In the Yoga Sutras of Patanjali the importance of a regular daily yoga practice is discussed in Sutra 1.14: Sa tu dirgha kala nairantarya satkarasevito drdhadhumih”: Practice becomes firmly grounded when well attended to for a long time, without break & in all earnestness”. Satchidananda, (2010) suggests approaching this with patience, devotion & faith. Iyengar (2005) relates the concept of “tapas” in yoga to discipline & regular practice. The ancient yoga texts & modern “gurus” all relay the same message; you must practice regularly. It’s just so darn hard when life gets tough! And did they ever live through a global pandemic?
At the start of June I had an epiphany. I sat down with my yoga books and really thought about what I needed from my daily practice. I developed a yoga flow that I could do quickly or slowly, that I felt I would look forward to. I thought about what chakras may be out of balance, I looked at yoga therapy for specific medical conditions, and I thought about what I enjoyed doing. I set a target to practice every day, any time. Just practice. I slowly built it up from there. I am lucky that my daughter is used to me practising yoga (or I have adapted to having her present), but having her at home full time was a challenge. I learned to find a level of acceptance with this: some days she required more of my attention and my practice was shorter or interrupted; other days she was content to entertain herself or join in. Either way, I got on my mat and I practised.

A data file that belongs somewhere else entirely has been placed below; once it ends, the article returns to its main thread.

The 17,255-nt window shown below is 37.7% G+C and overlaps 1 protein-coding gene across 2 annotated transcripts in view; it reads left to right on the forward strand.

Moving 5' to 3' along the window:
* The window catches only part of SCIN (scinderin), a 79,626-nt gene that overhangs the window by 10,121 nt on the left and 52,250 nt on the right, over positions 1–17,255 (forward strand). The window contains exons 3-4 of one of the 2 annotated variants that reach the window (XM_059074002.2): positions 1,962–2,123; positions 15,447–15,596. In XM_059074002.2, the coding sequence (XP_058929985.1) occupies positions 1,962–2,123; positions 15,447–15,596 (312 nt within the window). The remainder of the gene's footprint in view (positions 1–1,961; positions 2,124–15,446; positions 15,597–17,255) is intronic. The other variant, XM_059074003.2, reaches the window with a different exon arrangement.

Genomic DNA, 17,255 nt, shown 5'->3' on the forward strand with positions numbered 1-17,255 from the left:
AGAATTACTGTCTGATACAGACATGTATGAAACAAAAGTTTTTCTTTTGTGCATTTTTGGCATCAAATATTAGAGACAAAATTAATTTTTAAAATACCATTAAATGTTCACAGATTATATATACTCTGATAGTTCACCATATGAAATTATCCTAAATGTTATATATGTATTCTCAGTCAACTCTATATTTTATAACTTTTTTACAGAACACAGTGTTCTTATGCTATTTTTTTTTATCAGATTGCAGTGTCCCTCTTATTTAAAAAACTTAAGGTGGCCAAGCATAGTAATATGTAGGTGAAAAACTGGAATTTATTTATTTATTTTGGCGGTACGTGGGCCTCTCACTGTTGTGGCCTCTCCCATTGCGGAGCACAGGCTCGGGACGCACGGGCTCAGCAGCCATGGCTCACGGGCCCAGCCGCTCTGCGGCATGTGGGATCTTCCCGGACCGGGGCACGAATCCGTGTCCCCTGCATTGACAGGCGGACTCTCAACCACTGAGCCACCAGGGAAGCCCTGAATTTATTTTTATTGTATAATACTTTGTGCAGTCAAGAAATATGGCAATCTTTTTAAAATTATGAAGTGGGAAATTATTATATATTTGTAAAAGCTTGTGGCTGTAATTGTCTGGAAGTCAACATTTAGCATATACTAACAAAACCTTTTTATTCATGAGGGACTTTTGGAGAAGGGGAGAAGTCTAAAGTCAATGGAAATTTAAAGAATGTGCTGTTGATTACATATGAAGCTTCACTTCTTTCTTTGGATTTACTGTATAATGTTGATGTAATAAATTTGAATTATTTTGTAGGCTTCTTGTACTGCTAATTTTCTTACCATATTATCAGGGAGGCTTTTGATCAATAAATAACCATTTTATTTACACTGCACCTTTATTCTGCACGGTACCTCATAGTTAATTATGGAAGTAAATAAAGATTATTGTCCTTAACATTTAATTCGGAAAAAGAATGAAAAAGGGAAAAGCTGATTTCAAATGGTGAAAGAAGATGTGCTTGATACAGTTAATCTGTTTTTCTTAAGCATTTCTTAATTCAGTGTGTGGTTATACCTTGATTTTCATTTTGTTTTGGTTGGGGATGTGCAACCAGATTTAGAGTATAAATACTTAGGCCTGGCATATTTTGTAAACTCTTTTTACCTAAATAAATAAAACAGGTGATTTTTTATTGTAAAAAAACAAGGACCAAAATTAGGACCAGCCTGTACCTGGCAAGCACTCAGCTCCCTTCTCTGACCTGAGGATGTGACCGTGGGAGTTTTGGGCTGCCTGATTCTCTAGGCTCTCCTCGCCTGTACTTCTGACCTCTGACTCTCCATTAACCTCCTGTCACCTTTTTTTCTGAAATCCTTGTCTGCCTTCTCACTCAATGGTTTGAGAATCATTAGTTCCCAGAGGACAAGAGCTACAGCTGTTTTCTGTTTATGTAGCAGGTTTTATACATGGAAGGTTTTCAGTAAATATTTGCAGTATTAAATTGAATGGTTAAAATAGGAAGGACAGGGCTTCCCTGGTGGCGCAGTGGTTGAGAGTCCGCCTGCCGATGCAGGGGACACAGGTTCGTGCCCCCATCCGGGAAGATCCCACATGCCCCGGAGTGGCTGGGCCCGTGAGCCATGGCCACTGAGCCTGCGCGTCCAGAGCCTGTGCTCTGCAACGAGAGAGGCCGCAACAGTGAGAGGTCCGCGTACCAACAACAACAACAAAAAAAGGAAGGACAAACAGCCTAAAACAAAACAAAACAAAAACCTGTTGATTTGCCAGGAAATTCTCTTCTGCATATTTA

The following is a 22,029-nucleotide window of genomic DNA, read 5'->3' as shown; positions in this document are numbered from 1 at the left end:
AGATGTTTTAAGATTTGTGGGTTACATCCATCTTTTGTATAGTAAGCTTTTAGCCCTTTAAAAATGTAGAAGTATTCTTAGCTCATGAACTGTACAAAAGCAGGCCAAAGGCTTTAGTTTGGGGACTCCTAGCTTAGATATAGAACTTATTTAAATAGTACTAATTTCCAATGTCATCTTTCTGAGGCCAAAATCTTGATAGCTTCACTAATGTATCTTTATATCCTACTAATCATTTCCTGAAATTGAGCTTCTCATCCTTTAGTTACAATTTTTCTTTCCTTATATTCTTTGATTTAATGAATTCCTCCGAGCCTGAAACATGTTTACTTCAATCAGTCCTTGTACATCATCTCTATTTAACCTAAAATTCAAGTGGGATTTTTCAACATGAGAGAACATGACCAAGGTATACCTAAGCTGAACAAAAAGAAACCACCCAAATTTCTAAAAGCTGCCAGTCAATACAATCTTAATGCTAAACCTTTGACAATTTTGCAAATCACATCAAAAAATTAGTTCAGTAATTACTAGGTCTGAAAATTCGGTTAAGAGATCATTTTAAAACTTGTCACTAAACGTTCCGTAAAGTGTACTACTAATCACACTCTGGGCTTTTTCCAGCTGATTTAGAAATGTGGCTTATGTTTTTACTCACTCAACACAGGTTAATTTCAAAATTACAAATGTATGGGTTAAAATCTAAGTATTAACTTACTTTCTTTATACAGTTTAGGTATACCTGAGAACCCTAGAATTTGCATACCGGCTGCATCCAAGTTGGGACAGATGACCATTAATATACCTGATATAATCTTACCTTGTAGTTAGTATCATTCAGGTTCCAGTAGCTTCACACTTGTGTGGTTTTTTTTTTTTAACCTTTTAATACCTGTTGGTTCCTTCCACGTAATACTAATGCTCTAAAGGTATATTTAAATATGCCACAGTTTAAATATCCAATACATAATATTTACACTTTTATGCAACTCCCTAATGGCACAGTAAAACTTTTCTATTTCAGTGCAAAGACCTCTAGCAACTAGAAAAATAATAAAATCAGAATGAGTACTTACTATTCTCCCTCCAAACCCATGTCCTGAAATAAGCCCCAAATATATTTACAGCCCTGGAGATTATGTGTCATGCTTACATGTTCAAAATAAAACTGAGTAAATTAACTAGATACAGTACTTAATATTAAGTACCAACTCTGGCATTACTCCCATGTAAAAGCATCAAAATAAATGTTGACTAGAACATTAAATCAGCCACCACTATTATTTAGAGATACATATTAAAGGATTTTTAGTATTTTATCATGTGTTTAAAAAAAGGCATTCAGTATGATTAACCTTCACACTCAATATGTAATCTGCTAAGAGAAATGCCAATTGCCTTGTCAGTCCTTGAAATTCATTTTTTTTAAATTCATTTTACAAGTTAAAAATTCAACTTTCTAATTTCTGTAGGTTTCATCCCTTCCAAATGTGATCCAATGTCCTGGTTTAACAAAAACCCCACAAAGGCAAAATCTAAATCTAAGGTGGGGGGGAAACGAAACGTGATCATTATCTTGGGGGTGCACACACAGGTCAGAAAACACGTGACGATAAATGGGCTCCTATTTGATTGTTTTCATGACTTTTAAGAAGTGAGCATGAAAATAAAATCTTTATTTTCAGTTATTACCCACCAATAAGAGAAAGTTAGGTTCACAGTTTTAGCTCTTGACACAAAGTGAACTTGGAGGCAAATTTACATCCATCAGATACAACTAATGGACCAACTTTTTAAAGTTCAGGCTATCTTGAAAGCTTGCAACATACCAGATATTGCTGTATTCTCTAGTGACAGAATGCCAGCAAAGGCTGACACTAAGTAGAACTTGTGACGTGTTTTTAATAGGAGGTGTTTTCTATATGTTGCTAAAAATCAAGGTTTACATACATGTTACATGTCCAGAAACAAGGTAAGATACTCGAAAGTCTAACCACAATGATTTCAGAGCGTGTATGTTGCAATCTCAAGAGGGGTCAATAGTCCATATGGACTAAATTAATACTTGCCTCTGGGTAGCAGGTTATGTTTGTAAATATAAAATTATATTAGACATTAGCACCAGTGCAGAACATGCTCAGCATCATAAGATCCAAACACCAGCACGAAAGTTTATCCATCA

"Ceej" supta baddha konasana; supine cobblers
pose with the child in the middle.... & toast pjs!
I approached my issues with comfort eating with the same thought and kindness. Initially, I abstained from the “treats” at work or chose lower calorie options: popcorn and fruit juices instead of chocolate and cake. I still allowed myself a pudding on an evening and an alcoholic drink once or twice a week. I then slowly weaned my evening puddings down. I find “all or nothing” approaches rarely succeed. Start with a few small changes and take it from there. I feel I’m now back into a pattern of “normal” eating and enjoying sweeter/higher calorie foods a few times a week, rather than a few times a day, and alcohol on occasion.
With exercise I thought about what I enjoyed most. For me, it’s dance. I looked on YouTube for dance work outs (shout out to Dennis of “Werk dat dance fitness”- check it out ). Again, I started with small blocks of 10 minutes a few days a week and slowly built up. I also used to love Les Mills Body Combat and found the ”invincible” Body Combat program on YouTube, which helps build up over 28 days to completing a full class.
Overall, we have been through a crazy time and it is only natural that life has turned upside down. To find balance, firstly, be kind to yourself. What does your body, mind and spirit need right now and start from there. Build up slowly; “all or nothing” approaches rarely lead to long-term success. Finally, learn to adapt. It is unlikely that we will be able to do exactly what we were doing pre-COVID. Role with it; it might open some doors and lead to new possibilities.